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Collecting Egg Cups: A Unique and Beautiful Hobby

Updated on March 9, 2016
Painted wooden egg cup
Painted wooden egg cup | Source

Collect Something Different!

Interested in collecting? Looking for something unique and fun to collect that displays well? Consider collecting egg cups! The word used for an egg cup collector is "pocillovist".

Egg cup collecting is not common in the United States, mainly because eggs are seldom served in egg cups in the U.S. It is a fairly common collectible in Europe and elsewhere in the world, however, as most European countries and many others eat their boiled eggs from egg cups.

Egg Cooking Advice From Britain!

What Are Egg Cups For?

Many people, especially in the United States, are unaware of what an egg cup exactly is. It is a small recepticle, made of varying materials from ceramic to porcelain to glass to plastic or wood, that is meant to hold a boiled egg for eating. The egg can be either soft or hard boiled. To eat an egg from an egg cup, the boiled egg is placed in the egg cup with the broad side down. A small knife or special scissors made for the purpose are then used to cut off the top of the egg. A small spoon is used to scoop out the egg from the shell (egg spoons are available online). If a soft boiled egg is served, slices of toast (known as "soldiers" in Britain) may be dipped into the liquid yolk.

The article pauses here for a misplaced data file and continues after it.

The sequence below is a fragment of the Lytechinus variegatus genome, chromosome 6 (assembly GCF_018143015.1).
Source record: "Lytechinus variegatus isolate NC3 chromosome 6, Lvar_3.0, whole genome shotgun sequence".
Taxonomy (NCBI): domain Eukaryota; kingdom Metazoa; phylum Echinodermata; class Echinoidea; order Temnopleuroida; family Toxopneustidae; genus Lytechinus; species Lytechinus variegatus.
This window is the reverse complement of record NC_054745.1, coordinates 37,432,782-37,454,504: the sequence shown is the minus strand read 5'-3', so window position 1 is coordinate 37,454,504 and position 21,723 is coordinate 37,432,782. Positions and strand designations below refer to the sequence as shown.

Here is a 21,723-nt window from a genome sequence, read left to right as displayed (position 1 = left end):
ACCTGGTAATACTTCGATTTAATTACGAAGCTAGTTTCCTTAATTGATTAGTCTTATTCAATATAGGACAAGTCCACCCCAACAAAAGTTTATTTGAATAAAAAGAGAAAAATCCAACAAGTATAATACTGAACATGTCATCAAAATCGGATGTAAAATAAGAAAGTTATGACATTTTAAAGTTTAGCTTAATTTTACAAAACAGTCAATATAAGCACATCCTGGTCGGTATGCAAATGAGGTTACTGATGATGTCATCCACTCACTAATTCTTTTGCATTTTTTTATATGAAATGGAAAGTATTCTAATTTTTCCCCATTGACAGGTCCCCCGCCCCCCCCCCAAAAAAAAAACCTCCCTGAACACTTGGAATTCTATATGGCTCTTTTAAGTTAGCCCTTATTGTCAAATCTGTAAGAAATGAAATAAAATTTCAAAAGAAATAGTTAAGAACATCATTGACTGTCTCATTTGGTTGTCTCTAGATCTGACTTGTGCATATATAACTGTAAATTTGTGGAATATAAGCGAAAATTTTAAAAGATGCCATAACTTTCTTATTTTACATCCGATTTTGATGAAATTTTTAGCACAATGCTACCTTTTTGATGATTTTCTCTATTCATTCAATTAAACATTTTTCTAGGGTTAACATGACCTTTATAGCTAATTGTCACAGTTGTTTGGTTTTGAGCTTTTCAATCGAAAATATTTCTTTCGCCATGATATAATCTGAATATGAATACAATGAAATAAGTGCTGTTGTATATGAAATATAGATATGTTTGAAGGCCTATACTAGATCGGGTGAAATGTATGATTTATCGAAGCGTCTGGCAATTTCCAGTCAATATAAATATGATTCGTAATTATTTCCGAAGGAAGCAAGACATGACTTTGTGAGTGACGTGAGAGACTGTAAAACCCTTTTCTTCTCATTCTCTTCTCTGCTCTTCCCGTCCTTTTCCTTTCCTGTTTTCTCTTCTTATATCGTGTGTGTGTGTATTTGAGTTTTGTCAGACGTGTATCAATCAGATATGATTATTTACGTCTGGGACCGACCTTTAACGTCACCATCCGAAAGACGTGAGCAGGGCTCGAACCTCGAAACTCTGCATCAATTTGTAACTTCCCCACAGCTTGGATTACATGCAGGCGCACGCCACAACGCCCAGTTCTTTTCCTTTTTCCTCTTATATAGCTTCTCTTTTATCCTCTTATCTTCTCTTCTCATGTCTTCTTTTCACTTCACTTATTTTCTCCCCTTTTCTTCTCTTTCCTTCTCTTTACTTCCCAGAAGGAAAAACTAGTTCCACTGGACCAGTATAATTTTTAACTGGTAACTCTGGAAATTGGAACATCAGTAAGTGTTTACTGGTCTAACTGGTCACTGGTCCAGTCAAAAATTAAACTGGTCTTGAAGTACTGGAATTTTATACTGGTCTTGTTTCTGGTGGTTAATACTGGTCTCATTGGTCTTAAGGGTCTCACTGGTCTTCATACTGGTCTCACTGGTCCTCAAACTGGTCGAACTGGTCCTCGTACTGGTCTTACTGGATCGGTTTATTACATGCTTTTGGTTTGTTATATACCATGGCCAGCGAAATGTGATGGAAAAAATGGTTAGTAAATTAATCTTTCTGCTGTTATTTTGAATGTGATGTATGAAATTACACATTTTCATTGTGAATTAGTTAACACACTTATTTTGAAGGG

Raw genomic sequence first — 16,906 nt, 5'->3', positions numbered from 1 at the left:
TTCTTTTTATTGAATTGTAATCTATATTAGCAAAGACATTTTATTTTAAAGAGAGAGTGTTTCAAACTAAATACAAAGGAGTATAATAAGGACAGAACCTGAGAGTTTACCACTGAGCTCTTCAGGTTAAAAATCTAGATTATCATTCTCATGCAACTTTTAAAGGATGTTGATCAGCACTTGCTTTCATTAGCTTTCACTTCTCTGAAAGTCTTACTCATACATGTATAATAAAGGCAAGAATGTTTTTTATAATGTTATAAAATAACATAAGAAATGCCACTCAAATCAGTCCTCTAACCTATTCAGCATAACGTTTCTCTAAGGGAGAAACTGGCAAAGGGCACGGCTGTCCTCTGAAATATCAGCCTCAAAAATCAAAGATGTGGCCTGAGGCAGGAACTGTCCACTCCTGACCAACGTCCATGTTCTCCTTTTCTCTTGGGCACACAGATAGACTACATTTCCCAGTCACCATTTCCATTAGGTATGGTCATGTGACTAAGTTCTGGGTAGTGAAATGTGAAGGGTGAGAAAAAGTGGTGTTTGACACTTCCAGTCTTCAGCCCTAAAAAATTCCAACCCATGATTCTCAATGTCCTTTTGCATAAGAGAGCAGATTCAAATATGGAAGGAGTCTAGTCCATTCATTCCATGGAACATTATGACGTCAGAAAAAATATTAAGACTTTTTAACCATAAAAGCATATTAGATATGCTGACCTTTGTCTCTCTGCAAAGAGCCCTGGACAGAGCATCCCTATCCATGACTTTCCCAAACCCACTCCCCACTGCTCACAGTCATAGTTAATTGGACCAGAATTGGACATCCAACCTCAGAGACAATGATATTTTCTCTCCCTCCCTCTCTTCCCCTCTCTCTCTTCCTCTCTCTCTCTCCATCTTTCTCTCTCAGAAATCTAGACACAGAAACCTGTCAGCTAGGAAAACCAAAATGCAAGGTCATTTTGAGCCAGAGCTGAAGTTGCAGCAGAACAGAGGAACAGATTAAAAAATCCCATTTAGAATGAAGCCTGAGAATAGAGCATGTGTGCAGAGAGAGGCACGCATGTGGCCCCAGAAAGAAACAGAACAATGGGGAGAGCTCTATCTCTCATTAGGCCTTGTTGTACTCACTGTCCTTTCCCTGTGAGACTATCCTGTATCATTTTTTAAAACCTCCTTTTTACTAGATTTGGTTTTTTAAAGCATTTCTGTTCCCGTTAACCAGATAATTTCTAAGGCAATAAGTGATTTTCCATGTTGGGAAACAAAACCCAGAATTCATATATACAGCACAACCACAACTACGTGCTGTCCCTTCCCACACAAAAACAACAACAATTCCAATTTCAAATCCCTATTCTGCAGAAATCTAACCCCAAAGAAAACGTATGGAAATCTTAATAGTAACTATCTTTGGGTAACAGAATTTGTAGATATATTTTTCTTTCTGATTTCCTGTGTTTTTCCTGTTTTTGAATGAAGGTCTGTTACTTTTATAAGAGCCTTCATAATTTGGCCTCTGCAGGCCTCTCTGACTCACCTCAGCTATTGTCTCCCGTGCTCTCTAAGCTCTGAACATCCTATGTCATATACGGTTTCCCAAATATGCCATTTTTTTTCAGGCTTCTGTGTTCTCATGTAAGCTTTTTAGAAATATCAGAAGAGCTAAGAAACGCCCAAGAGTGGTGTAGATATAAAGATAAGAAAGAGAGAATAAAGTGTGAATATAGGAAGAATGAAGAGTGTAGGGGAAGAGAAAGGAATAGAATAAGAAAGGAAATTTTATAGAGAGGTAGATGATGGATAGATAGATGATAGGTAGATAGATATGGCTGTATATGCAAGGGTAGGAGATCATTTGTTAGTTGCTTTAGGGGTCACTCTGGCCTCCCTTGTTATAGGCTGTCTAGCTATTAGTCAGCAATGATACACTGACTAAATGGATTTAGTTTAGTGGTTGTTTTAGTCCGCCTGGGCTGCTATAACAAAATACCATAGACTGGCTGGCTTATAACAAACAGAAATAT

The Standard Egg Cup Reference

Egg Cups: A Supplement and 2000 Price Guide
Egg Cups: A Supplement and 2000 Price Guide

This is the supplement to Brenda Blake's book (described below) - there was no photo available for the main book


Types of Egg Cups

There are three main types of egg cups and several sub-types. A single egg cup is the most common type and the type most commonly collected. These are either like a little cup, with a foot or pedastal that they stand on, or what's called a bucket single, which is flat on the bottom.

The second type of egg cup is the double or "American" egg cup, since this type was more widely used in America. A double egg cup has a small cup on one end, which is used like a single cup, as well as a large cup when you turn it over. The larger cup may be used for dipping toast in soft boiled eggs or even for a poached egg.

The third type of egg cup, also more often seen in America, is the type that is similar to a custard cup. These appeared frequently during the early 20th century and some people like to collect them. They were often made by hotels, railway lines and the various branches of the military and carry the markings of these.

Three Types of Egg Cups

single, double and custard cup egg cups
single, double and custard cup egg cups | Source

Bucket Singles

"Bunnykins" bucket egg cup series
"Bunnykins" bucket egg cup series | Source

Single Egg Cups

The single egg cup, since it is the most commonly collected and has the most variations, will be the focus of the remainder of this article.

A single egg cup can have any kind of design or motif. There are many designed for use by children, for example, that may have cartoon characters or nursery rhyme figures on it. One frequently collected genre of single egg cups are royalty cups; that is single egg cups with images of the royal families of Europe on them. Commemorative egg cups are usually issued for coronations, weddings, and the birth of children, so there are lots of these to collect. There are also many series' of cups made that are very collectible, such as the "Bunnykins" bucket cups and a series of early 20th century pink souvenir cups of various European landmarks.